The Unobvious Ones is a monthly look at movers and shakers who fly below the radar in the Canadian auto industry.
NAVIGATING AN INDUSTRY ROCKED BY DISRUPTION
Cars and airplanes might not seem to have a lot in common, but how their advanced software is designed can be surprisingly similar. At General Motors’ Canadian Technical Centre in Markham, Ont., Philip Asante, DevOps (development operations) and Integration team lead, uses his aerospace experience to help design the automaker’s Super Cruise autonomous-vehicle software.
“I worked for Lockheed Martin, where we developed flight-training devices that model the behaviour of a commercial aircraft,” said Asante. “I was writing the software for the autopilot and other avionics systems.There are a lot of parallels in the software that make up the Super Cruise platform.”
Asante, 32, was always fascinated with aircraft and came to Canada from Ghana to study aerospace engineering at Ottawa’s Carleton University. He graduated in 2012 and spent six years in that field, including at Lockheed and working on satellite control systems at MDA Systems in Vancouver, before he heard about an opening at GM.
“A lot of the technology in aviation doesn’t change much, given the cost of the devices being developed, but in the auto industry we’re seeing a lot of disruption, with technology happening in a matter of years. I was looking for something more challenging, and this world seemed to offer this.”
He joined GM in 2018 as a software-integration engineer, bringing together the components to support Super Cruise. Asante always tried to improve processes to speed up development. Eventually the company formalized his improvements into its systems, which led to his current role.
“I lead a team of eight people. We make sure our developers can write code quickly, but preserve the safety and integrity of the vehicles.”
Above all, he’s able to apply his past experience. “GM is big on safety and I feel that the safety aspect we can bring from aviation is appreciated here.”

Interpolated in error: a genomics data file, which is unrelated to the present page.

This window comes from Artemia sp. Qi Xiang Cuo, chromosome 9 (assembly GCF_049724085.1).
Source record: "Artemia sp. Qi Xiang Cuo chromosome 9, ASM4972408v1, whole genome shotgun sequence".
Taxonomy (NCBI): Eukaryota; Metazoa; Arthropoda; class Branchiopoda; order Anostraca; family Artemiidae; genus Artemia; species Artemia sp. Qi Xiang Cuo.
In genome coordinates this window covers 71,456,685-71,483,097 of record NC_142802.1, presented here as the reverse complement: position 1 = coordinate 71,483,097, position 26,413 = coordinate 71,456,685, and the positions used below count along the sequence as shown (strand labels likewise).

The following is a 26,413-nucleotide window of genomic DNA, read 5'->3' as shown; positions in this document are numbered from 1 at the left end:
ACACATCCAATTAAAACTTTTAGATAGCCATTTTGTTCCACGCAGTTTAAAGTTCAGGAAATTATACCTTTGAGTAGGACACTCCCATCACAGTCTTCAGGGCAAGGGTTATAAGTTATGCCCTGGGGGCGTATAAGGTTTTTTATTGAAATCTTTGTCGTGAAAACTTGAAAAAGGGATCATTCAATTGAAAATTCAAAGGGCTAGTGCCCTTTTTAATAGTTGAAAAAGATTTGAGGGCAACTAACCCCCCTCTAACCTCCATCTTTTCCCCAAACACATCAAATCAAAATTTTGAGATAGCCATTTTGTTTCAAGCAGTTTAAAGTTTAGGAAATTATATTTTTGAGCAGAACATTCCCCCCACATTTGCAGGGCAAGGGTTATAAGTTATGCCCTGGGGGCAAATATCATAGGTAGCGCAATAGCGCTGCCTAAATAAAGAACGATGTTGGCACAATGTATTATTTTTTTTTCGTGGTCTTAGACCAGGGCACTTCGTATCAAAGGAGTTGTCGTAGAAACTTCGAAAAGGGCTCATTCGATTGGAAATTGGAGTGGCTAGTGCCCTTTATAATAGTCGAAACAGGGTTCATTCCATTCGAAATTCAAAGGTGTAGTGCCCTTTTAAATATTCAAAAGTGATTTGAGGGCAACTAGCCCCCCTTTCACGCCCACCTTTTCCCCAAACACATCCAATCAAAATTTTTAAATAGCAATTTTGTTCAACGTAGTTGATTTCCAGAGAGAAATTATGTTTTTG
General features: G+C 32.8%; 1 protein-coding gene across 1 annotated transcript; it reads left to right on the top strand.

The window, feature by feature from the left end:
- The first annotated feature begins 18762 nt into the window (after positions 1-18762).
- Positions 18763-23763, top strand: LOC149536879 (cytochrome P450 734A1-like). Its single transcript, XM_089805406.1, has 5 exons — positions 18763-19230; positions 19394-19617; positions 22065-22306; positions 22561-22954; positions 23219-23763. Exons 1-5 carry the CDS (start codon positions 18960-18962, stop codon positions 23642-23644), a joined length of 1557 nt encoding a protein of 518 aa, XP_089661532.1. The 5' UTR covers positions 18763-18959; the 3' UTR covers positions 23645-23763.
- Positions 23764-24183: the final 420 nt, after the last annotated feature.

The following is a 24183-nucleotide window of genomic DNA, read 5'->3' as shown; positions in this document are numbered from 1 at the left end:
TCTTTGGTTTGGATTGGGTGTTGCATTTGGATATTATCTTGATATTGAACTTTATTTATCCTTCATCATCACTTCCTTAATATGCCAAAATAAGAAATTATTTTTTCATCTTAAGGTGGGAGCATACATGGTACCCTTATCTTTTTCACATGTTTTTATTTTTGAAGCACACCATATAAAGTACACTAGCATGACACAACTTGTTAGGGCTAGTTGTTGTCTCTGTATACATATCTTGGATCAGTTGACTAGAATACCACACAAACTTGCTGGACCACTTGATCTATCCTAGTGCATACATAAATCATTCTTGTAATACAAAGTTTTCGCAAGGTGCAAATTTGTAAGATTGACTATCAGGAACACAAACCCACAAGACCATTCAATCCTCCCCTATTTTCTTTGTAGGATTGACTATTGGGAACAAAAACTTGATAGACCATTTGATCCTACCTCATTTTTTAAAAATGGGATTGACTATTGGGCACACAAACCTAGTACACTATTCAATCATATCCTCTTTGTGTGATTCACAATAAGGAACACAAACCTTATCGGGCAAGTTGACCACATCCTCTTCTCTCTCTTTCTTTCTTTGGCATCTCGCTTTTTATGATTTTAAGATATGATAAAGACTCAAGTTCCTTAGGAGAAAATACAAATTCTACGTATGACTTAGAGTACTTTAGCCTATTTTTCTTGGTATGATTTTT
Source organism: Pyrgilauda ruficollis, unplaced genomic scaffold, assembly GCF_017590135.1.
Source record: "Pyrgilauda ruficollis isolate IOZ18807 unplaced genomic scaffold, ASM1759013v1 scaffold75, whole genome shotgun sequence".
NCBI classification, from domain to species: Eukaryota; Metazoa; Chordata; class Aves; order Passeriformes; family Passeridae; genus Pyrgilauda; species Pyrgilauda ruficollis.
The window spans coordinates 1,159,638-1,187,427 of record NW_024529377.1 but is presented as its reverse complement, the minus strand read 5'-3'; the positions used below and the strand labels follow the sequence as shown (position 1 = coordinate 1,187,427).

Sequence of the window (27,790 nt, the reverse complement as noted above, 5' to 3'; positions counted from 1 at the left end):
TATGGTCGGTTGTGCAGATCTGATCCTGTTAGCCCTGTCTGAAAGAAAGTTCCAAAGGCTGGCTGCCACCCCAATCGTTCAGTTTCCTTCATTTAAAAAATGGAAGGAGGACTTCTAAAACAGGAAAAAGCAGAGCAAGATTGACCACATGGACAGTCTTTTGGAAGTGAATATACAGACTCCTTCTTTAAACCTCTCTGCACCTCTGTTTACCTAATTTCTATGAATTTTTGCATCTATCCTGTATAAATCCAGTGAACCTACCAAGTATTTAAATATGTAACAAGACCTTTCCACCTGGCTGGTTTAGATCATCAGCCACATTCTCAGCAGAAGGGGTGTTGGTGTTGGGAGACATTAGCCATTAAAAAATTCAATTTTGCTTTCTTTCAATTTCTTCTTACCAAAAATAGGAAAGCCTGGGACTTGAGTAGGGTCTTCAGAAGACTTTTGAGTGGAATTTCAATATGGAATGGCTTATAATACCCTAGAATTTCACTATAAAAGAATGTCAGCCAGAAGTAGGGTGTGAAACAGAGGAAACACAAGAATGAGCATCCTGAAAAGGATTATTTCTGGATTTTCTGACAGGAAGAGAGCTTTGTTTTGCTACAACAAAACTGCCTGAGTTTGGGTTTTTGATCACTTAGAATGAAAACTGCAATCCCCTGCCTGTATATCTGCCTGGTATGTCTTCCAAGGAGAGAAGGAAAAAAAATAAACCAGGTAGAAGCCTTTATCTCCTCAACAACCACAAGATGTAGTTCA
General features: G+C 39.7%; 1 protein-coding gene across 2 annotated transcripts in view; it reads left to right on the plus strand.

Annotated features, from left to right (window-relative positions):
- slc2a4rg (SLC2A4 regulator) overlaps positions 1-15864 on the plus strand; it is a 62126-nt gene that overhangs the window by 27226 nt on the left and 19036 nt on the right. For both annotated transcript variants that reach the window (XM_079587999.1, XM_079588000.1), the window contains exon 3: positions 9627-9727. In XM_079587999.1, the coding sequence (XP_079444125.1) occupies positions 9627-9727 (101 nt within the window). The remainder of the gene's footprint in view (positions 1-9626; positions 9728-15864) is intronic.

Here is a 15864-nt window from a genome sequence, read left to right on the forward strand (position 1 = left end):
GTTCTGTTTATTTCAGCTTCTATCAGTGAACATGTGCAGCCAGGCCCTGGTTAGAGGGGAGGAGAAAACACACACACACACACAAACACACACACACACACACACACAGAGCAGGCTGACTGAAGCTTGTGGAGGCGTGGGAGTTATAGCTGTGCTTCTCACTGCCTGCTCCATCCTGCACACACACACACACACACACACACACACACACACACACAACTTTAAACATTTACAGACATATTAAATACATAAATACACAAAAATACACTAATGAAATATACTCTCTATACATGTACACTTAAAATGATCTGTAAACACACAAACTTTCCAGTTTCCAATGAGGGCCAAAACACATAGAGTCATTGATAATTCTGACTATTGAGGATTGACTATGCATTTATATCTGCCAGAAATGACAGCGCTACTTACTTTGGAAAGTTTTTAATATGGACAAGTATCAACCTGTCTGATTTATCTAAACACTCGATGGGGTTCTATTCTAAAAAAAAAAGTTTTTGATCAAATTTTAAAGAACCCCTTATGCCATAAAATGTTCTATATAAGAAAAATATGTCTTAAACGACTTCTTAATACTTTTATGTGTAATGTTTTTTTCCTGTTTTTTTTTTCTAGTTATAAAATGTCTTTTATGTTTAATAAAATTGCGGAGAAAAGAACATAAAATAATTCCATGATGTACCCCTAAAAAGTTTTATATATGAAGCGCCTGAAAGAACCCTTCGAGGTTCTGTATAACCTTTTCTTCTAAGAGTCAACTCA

CUSTOMER CARE NEEDS A PERSONAL TOUCH
The COVID-19 pandemic required companies to adopt new ways of doing business. At Subaru Canada in Mississauga, Ont., that involved routing outside calls made to head office to employees still working from home.
“We all use the [Microsoft] Teams application, and they set me up at home with my monitor and headset,” said receptionist Heather Peters. “Someone calls in and I use my mouse to answer the phone, and then I transfer the call.
The downside: “I’m not seeing people, and I miss that personal touch,” said Peters. “At the desk, I would greet visitors, accept the mail and courier deliveries, and look after the plants in the lobby. And I’d do things like sending gifts on anniversaries, or flowers to new dealerships.”
Her job also included processing paperwork from dealers for rebates on sales to graduating students or mobility modifications.
Peters is currently training for a new role as a customer-care liaison, helping potential customers with car shopping and providing existing customers with service and warranty information.
Peters, 56, studied office administration at the Toronto School of Business. After graduation, she became a receptionist and office clerk at a safety-products company.
“I worked in fast food as well, but I was always in some kind of service, because I like seeing people.”
A staffing agency sent her to Subaru as a temporary receptionist in 2006. Subaru wanted her to stay and she did.
Peters sees her upcoming customer-care role as an extension of her experience on the front desk.
“I’ve been doing customer service for 15 years and this is just adding a new facet to it. But now I’ll be talking to them instead of transferring the call to others.”